A driving coach takes his jokes on the road

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Jerry Zezima Newsday staffer Jerry Zezima

Jerry Zezima, a Newsday assistant editor who writes a nationally syndicated humor column for his hometown paper, The ...

In the four decades since I took a driver's ed class, I have become such a proficient motorist that I could teach a class myself, except that I have two speeding tickets on my record and my name isn't Ed.

Still, in an effort to become less of a menace to society and, in the process, reduce my insurance rates, I recently took a refresher course from a guy who not only was named New York State Driving Instructor of the Year in 2011 by the National Safety Council, but has only one speeding ticket on his record.

"I was driving my son to college and I guess I was going a little too fast on the highway because I got pulled over," Marty Hirschfield explained. "My son was laughing at me in the backseat."

In fact, Hirschfield isn't even the best driver in his family.

"My wife is better than I am," he said.

"I could be in NASCAR," I told Hirschfield before the first of the two three-hour defensive-driving sessions, "but my SUV, which has 183,000 miles on it, can't do 200 miles per hour."

"Then it's a good thing you're taking this class," he replied.

Hirschfield, who has worked for Driver Education Consultants (defensivedriving4ny.com) for 17 years, told me and my 25 classmates that we had to remember four important things: "One, if I ask you a question, humor me. Two, stay awake. Three, pay attention. Four, I need you to laugh at my bad jokes. And they're pretty bad."

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Example: "In one class, I asked people to fill out the form all of you got. Where it said 'sex,' one woman wrote, 'Sometimes.' I said, 'Lady, that's more information than I wanted to know.' "

Hirschfield said that a lot of people take his course every three years but that very few of them remember what he said.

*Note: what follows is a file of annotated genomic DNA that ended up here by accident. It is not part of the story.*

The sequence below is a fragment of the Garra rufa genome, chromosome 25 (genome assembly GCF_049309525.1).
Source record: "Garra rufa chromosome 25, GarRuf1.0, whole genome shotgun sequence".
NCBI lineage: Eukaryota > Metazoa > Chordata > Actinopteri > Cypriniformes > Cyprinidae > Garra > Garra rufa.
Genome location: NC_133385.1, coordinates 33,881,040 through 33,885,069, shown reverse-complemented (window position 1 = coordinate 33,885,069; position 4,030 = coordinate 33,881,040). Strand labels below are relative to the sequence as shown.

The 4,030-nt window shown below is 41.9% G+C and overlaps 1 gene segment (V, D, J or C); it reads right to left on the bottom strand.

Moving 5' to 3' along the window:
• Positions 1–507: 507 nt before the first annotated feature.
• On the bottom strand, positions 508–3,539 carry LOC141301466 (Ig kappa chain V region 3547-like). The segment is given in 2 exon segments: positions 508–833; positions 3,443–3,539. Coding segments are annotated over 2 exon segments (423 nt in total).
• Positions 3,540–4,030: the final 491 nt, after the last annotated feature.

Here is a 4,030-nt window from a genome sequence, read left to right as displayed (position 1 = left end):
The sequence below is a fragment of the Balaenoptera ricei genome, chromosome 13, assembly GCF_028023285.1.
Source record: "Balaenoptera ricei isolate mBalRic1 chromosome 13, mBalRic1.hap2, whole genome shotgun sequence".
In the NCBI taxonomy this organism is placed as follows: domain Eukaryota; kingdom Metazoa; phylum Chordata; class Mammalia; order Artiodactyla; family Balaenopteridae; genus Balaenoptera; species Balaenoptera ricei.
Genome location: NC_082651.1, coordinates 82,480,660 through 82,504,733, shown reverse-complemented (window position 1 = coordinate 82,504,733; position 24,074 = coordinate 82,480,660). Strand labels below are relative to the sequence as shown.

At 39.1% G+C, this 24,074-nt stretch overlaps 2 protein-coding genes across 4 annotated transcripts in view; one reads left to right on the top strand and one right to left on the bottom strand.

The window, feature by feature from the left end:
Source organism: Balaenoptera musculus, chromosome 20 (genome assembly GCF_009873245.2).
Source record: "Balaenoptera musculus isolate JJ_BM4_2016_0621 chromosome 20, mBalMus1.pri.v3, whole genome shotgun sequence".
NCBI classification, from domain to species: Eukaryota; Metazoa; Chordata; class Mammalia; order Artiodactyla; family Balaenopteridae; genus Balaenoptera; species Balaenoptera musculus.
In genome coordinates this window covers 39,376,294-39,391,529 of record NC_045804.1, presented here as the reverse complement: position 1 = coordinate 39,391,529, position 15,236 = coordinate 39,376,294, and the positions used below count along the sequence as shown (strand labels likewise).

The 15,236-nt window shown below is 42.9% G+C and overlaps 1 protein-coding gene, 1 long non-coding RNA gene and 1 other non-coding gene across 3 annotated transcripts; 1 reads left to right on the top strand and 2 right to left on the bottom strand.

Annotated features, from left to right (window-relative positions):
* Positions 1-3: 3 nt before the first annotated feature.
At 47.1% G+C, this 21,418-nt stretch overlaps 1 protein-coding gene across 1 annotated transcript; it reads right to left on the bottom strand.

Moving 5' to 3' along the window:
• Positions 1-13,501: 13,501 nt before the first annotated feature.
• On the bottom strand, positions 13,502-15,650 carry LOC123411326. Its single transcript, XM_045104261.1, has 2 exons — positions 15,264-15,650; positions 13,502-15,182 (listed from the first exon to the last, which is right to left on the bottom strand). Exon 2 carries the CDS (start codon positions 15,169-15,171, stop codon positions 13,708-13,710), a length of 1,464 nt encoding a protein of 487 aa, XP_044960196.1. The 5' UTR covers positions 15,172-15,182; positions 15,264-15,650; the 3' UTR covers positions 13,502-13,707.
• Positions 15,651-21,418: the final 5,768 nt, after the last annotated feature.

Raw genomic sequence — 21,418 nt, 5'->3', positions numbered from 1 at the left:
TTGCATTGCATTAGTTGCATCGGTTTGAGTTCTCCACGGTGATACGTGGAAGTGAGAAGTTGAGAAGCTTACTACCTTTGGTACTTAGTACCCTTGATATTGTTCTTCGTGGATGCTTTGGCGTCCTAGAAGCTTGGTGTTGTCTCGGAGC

"I can tell the same jokes I told three years ago," he proclaimed. "I don't have to write new material."

Much of Hirschfield's material, which I was hearing for the first time, was pretty serious, such as the dangers of excessive speed, drinking and driving, texting and driving, and talking on a cellphone while driving.

"Nobody talks on a cellphone while they're watching their favorite TV show," Hirschfield said. "They don't want to be distracted. So why do they talk on the phone while they're driving?"

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Good question. He asked plenty of others, as when he said to me, "Jerry, in the real world, what does a yellow light mean?"

My response: "Floor it!"

The class laughed knowingly. Hirschfield smiled and said, "That's right. Pedal to the metal. But what is it supposed to mean?"

"Caution," I replied.

Hirschfield said, "That's right. Slow down."

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It was basic stuff that most people either forget or flout. But Hirschfield told us something that all but one person in the class didn't know.

"Can you ever make a left turn on red?" he asked.

Dorothy raised her hand and responded, "Yes, if you are coming out of a one-way street and turning onto another one-way street."

Hirschfield exclaimed, "That's right! You took my class three years ago. You must remember my bad jokes."

The scariest part, aside from the 10 short films we saw, involved the penalties for drunken driving in other countries. In Malaysia, for example, a DWI offender is jailed, and if he is married, his wife is jailed, too.

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"If that doesn't get you to stop drinking and driving," Hirschfield said, "nothing will."

All in all, the class was terrific, and our witty and insightful instructor was, of course, the driving force behind it. I even have a certificate to show I graduated.

"Drive home safely," Hirschfield told me on the way out. "After all, you don't want to get a speeding ticket."

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